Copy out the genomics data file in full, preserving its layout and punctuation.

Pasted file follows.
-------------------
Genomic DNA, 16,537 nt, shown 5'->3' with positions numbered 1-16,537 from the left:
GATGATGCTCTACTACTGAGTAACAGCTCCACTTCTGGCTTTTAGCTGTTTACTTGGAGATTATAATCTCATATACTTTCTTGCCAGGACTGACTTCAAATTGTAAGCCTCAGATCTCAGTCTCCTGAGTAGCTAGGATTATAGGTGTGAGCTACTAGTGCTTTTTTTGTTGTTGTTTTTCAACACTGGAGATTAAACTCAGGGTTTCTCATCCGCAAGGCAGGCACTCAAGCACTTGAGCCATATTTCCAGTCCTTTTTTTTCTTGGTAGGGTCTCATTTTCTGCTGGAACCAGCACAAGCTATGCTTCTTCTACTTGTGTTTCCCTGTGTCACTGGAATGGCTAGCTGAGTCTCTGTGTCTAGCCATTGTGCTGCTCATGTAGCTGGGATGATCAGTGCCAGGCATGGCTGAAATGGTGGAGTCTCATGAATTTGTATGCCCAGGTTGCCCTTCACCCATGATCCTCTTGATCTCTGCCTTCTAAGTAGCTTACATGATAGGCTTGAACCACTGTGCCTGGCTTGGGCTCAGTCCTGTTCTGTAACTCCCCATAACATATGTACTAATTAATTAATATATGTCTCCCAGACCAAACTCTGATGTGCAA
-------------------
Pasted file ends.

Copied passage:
Genomic DNA, 16,537 nt, shown 5'->3' with positions numbered 1-16,537 from the left:
GATGATGCTCTACTACTGAGTAACAGCTCCACTTCTGGCTTTTAGCTGTTTACTTGGAGATTATAATCTCATATACTTTCTTGCCAGGACTGACTTCAAATTGTAAGCCTCAGATCTCAGTCTCCTGAGTAGCTAGGATTATAGGTGTGAGCTACTAGTGCTTTTTTTGTTGTTGTTTTTCAACACTGGAGATTAAACTCAGGGTTTCTCATCCGCAAGGCAGGCACTCAAGCACTTGAGCCATATTTCCAGTCCTTTTTTTTCTTGGTAGGGTCTCATTTTCTGCTGGAACCAGCACAAGCTATGCTTCTTCTACTTGTGTTTCCCTGTGTCACTGGAATGGCTAGCTGAGTCTCTGTGTCTAGCCATTGTGCTGCTCATGTAGCTGGGATGATCAGTGCCAGGCATGGCTGAAATGGTGGAGTCTCATGAATTTGTATGCCCAGGTTGCCCTTCACCCATGATCCTCTTGATCTCTGCCTTCTAAGTAGCTTACATGATAGGCTTGAACCACTGTGCCTGGCTTGGGCTCAGTCCTGTTCTGTAACTCCCCATAACATATGTACTAATTAATTAATATATGTCTCCCAGACCAAACTCTGATGTGCAA